I will stat her up for Unknown Ponies soon!  :D

Thursday, June 6, 2013

Traveller: a Class E Starport

A frontier installation (Class E) is just a bare spot of bedrock, marked with a beacon, and is a starport in the most technical sense only.
-- Traveller Main Rulebook, p.178, Mongoose Edition

Due to my prepper nature, I am a big fan of the survival shows that appear on Discovery and National Geographic channel. One of these that I am currently enjoying is called Life Below Zero, and it deals with people who live near the Arctic Circle in Alaska.

One of these people, Sue Aikins, runs the Kavik River Camp, which is a combination weather station, satellite relay, airfield, and base camp for hunting, fishing, and exploring. It's 100 miles from the nearest road and 500 miles from the nearest city (Fairbanks), and 200 miles north of the Arctic Circle.

It's also an excellent example of a Class E starport for Traveller.


If you squint a bit and use your imagination, the Quonset-hut looking things (they're actually tents) could be half-buried modular cutter modules, and the trailers (which I think are for guests during the summer months) could be conex shipping containers.

This image appears courtesy of Mirco at Traveller Illustrated

Let's look at what constitutes a Class E starport:
  • Quality:  Frontier.  Well, obviously. 
  • Berthing Cost: Zero.  Once you've landed, you just park your craft on the grass somewhere. 
  • Fuel: None.  Kavik actually does have aviation fuel, but only in small amounts for bush planes. These would be considered "small craft" at best in Traveller rules - certainly there isn't enough to fuel a 100 ton starship. 
  • Facilities: None.  In this case, "facilities" means "capability to build or repair ships or small craft." Sue might have some tools nearby she could lend you to help with whatever engine problems you might have, but nothing like a mechanic's shop.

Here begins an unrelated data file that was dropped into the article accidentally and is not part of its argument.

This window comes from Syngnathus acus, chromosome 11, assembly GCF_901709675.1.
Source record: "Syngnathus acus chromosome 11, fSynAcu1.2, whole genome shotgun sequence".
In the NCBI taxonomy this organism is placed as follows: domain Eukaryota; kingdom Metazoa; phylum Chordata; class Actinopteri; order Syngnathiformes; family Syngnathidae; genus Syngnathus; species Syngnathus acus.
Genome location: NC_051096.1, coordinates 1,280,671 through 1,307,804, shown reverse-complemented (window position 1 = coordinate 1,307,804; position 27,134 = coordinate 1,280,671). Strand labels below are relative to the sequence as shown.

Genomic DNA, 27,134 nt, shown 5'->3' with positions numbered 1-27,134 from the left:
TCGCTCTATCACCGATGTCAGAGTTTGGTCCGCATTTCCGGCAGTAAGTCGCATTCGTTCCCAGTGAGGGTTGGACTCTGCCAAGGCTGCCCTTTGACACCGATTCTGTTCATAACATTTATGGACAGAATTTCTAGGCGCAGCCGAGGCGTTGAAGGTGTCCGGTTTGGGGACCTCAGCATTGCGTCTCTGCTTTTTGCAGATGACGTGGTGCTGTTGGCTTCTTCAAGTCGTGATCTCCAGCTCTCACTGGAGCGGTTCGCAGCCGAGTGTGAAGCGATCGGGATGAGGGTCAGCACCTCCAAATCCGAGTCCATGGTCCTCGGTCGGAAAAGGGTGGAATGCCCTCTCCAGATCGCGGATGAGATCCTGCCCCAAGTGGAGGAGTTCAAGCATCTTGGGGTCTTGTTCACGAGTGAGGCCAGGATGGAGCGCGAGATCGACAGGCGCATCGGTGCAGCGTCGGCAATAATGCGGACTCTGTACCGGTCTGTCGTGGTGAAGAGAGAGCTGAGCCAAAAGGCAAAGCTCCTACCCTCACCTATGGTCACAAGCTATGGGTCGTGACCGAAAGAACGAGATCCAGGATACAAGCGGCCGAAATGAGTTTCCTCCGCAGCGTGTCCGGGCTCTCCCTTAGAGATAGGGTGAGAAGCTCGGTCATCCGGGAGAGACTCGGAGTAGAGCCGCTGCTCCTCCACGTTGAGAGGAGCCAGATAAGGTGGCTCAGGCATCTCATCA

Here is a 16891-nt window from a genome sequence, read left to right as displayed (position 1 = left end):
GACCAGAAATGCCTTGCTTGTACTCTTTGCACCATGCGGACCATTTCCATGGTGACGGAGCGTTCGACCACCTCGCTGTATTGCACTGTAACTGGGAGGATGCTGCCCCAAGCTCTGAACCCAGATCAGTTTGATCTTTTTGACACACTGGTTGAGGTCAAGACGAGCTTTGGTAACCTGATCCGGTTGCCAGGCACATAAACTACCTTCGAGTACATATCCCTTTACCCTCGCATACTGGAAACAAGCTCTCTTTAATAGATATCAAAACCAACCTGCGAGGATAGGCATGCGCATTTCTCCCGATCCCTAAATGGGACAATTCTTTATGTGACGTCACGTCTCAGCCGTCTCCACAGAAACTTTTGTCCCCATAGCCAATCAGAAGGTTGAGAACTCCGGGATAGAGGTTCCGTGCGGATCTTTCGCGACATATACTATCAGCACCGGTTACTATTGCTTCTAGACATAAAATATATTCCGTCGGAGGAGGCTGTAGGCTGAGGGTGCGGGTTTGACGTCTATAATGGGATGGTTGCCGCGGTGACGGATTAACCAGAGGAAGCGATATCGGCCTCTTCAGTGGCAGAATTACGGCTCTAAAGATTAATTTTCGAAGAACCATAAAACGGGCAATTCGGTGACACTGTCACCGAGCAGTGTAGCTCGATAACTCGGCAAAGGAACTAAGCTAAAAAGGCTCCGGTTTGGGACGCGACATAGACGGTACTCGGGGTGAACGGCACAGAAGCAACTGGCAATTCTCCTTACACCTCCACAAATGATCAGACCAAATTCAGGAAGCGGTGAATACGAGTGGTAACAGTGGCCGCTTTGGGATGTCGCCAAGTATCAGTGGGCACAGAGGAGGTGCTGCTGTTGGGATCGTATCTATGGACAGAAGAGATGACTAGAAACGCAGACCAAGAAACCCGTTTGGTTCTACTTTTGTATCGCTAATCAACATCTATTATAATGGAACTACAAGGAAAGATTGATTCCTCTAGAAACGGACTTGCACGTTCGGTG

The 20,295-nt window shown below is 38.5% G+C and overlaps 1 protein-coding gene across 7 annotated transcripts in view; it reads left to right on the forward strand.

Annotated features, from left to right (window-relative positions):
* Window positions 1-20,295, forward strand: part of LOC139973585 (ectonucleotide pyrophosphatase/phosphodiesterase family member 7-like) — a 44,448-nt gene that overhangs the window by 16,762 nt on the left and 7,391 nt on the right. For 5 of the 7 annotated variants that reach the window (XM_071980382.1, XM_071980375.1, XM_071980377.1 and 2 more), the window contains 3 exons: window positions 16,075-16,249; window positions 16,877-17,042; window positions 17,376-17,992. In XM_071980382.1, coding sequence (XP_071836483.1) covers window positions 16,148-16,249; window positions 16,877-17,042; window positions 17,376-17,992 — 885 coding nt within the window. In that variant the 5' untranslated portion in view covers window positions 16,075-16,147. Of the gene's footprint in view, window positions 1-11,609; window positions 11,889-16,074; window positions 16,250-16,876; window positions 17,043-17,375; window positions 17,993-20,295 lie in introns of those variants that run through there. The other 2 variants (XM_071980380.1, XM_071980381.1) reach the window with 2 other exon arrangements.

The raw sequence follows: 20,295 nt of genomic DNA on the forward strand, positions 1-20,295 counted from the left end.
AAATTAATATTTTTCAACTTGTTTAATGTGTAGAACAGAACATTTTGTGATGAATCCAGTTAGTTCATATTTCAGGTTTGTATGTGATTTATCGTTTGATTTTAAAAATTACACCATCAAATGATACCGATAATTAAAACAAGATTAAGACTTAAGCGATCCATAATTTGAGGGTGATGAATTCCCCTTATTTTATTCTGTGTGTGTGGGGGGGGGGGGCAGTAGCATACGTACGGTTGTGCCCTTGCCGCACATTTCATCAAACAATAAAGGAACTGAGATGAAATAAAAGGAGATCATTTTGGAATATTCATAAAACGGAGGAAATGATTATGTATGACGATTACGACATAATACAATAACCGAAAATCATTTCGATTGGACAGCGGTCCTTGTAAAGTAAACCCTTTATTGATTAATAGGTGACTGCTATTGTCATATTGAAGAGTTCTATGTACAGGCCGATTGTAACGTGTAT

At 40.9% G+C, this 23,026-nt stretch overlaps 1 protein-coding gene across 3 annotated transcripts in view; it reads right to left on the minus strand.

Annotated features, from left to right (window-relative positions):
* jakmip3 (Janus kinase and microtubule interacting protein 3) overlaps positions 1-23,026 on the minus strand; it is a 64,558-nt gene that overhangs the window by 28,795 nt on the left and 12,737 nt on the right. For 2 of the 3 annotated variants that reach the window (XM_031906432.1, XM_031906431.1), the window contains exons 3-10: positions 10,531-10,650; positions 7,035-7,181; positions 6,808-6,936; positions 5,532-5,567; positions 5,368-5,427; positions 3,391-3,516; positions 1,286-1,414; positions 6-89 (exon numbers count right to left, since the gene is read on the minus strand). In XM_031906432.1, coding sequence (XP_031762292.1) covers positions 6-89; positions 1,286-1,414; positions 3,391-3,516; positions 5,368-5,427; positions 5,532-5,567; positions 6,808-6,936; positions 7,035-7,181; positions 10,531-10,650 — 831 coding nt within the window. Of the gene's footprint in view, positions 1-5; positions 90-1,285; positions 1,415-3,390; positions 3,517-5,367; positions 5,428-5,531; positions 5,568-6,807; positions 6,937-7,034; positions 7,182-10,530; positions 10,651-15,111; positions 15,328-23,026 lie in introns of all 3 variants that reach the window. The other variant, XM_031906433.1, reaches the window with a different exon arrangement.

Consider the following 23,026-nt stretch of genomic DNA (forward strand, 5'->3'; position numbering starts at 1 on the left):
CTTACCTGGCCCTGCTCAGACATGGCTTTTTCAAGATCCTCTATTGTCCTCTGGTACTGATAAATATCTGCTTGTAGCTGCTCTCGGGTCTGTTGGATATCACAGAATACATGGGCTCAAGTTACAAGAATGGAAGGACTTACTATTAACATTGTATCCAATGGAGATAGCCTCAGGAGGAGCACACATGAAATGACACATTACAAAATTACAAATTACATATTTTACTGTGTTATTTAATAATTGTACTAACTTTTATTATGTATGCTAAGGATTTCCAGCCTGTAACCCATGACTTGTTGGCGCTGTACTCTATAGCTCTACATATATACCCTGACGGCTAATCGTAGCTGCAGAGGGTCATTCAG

• Bases: Pirate 12+.  Not to disparage Sue at all, but I could easily see a place like this being used to service smugglers and the like. 

No, it really isn't much more than a bare patch of ground...


Super cub departing Kavik River Camp in Arctic National Wildlife Refuge


... with a beacon and a hut for the Starport Administrator.


Galley at Kavik River Camp in Arctic National Wildlife Refuge

Wednesday, June 5, 2013

WNW: The Taxman Dumbeth

I think there's one thing that we all -- liberals and conservatives, democrats and republicans, and all points in-between -- can agree upon, and that is our mutual hatred of the Tax Man.

From the Daily Show.


Tuesday, June 4, 2013

A Brief Word on Basic Human Courtesy

Sit down and be quiet; Auntie Erin is going to lay some wisdom on you.


Let's say your name is Bob. You introduce yourself to someone as "Hi, I'm Bob." That person says, "Nice to meet you, Juliet."

You say, "Um, no. My name isn't Juliet. It's Bob. I'm a man."